A good knowledge of German is a prerequisite for successful integration. However, the German language skills of children with a migration background are often below average. The CSU therefore demands that migrants speak German at home. From a scientific point of view, however, this is counterproductive and can even have harmful effects, according to Prof. Dr. Manfred Krifka, Director of the Centre for General Linguistics (ZAS) in Berlin.
"The demand is wrong and can have fatal consequences for the entire development of a child. The native language forms the basis for a healthy development and successful multilingualism. Only a child who has successfully acquired a language can also successfully acquire a second language, such as German."
Scientific proof has long since been given: It is good when parents speak the language with their children that they themselves speak best. If migrants who do not speak German as a mother tongue themselves and still speak German with their children instead of their native language, the children's knowledge of German will not improve. This is confirmed by a ZAS study with Russian-speaking children. In addition, a poor knowledge of the language of origin can lead to identity and relationship problems in the family in the long term.
Language acquisition begins at the changing table. It is important for children to have an emotionally and cognitively rich linguistic environment as early as possible. The best way to achieve this is for the parents to speak to the child in their own language. A good relationship to the family language also has an effect on the second language.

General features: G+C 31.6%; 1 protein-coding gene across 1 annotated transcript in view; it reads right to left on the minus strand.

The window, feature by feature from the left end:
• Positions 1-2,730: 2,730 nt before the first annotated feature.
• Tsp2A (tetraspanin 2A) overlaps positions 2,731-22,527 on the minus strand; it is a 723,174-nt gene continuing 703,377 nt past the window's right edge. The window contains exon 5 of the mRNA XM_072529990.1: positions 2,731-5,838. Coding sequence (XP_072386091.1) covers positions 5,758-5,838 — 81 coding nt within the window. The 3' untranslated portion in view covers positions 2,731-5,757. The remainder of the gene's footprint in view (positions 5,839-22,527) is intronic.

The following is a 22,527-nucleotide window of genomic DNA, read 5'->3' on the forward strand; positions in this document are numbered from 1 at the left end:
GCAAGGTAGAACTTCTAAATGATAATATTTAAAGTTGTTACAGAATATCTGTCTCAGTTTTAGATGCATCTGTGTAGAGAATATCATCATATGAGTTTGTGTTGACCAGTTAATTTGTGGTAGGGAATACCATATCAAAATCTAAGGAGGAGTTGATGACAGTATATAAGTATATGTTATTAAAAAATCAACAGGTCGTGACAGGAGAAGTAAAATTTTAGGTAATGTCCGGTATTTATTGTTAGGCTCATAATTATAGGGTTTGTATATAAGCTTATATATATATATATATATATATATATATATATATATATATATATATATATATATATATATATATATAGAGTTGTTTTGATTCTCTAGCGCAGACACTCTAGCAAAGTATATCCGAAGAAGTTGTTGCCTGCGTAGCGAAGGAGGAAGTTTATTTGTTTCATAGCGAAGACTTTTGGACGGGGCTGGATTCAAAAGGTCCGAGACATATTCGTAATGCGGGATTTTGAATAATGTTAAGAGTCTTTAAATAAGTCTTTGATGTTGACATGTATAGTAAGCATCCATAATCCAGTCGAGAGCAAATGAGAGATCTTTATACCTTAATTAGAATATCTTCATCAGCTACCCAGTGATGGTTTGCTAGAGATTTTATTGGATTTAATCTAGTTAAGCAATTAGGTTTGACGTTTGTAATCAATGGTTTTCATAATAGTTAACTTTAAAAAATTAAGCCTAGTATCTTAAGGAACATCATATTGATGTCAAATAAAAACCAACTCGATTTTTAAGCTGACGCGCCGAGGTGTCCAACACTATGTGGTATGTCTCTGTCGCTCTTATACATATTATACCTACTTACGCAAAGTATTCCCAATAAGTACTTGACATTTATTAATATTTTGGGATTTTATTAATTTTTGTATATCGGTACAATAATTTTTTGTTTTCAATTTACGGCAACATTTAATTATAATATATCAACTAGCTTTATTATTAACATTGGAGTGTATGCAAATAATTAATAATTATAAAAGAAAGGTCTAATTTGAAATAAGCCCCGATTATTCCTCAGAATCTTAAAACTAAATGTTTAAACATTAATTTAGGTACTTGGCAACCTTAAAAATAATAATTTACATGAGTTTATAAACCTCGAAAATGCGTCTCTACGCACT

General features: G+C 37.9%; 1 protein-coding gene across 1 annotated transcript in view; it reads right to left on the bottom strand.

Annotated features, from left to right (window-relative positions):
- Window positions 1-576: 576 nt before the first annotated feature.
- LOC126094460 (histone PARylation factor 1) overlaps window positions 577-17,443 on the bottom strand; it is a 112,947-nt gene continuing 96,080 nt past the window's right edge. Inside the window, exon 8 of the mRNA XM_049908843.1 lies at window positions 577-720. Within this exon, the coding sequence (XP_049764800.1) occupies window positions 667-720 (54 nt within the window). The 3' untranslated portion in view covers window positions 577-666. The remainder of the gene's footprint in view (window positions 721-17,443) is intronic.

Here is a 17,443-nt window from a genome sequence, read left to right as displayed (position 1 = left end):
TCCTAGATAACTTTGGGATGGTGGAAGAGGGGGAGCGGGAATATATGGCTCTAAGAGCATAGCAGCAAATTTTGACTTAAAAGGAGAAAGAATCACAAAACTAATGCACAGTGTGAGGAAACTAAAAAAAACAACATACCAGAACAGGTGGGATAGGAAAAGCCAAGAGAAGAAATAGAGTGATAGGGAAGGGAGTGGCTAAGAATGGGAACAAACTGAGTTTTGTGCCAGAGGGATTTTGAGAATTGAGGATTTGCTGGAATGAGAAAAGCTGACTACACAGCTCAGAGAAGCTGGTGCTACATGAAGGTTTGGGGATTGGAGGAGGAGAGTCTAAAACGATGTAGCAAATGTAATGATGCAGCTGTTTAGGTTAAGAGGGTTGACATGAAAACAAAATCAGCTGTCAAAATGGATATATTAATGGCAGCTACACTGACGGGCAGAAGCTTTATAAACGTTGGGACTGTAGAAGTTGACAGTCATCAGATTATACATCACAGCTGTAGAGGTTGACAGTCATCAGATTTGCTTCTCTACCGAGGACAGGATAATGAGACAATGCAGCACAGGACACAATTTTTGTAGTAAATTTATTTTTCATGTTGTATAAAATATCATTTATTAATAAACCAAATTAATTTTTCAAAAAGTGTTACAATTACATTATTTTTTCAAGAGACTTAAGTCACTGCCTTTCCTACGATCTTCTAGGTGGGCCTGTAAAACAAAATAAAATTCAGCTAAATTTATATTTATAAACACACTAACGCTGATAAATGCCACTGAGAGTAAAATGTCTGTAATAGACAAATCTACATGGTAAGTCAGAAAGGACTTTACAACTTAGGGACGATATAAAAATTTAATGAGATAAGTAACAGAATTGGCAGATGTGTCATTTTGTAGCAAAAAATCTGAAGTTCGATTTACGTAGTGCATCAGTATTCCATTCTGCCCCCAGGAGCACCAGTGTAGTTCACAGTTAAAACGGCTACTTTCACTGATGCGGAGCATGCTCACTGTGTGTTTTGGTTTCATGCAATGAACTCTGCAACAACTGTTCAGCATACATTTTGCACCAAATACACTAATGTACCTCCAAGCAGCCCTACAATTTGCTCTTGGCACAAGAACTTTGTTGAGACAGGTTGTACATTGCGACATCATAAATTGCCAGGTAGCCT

Children should also learn German as early as possible. If another language is spoken at home, then regular attendance at a day-care centre is particularly important, if possible with German children and with nursery nurses who can promote the child's language skills.
To this end, kindergarten teachers must also be trained. In cooperation with the Berlin Interdisciplinary Network for Multilingualism (BIVEM), ZAS is currently investigating which language support measures are particularly useful for younger migrant children. If they succeed, bilingualism and multilingualism are desirable - for the cognitive and social development of the children, and for the cultural and economic development of the state in which they grow up.
Further information and tips for parents and pedagogical specialists can be found at www.zas.gwz-berlin.de/bivem.html